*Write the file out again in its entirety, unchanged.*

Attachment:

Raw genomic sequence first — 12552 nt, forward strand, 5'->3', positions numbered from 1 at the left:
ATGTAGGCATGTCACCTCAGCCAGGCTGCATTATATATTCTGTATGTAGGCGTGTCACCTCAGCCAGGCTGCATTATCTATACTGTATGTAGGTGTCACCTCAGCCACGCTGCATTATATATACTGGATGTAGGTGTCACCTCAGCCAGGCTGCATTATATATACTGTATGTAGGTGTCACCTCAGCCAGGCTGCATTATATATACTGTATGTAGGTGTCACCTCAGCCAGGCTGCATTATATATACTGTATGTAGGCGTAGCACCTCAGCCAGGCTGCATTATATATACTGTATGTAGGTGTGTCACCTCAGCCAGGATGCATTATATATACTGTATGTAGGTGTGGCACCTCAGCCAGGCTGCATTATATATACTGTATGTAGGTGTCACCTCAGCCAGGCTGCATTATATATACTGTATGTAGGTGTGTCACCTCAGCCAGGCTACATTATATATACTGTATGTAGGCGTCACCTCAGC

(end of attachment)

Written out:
Raw genomic sequence first — 12552 nt, forward strand, 5'->3', positions numbered from 1 at the left:
ATGTAGGCATGTCACCTCAGCCAGGCTGCATTATATATTCTGTATGTAGGCGTGTCACCTCAGCCAGGCTGCATTATCTATACTGTATGTAGGTGTCACCTCAGCCACGCTGCATTATATATACTGGATGTAGGTGTCACCTCAGCCAGGCTGCATTATATATACTGTATGTAGGTGTCACCTCAGCCAGGCTGCATTATATATACTGTATGTAGGTGTCACCTCAGCCAGGCTGCATTATATATACTGTATGTAGGCGTAGCACCTCAGCCAGGCTGCATTATATATACTGTATGTAGGTGTGTCACCTCAGCCAGGATGCATTATATATACTGTATGTAGGTGTGGCACCTCAGCCAGGCTGCATTATATATACTGTATGTAGGTGTCACCTCAGCCAGGCTGCATTATATATACTGTATGTAGGTGTGTCACCTCAGCCAGGCTACATTATATATACTGTATGTAGGCGTCACCTCAGC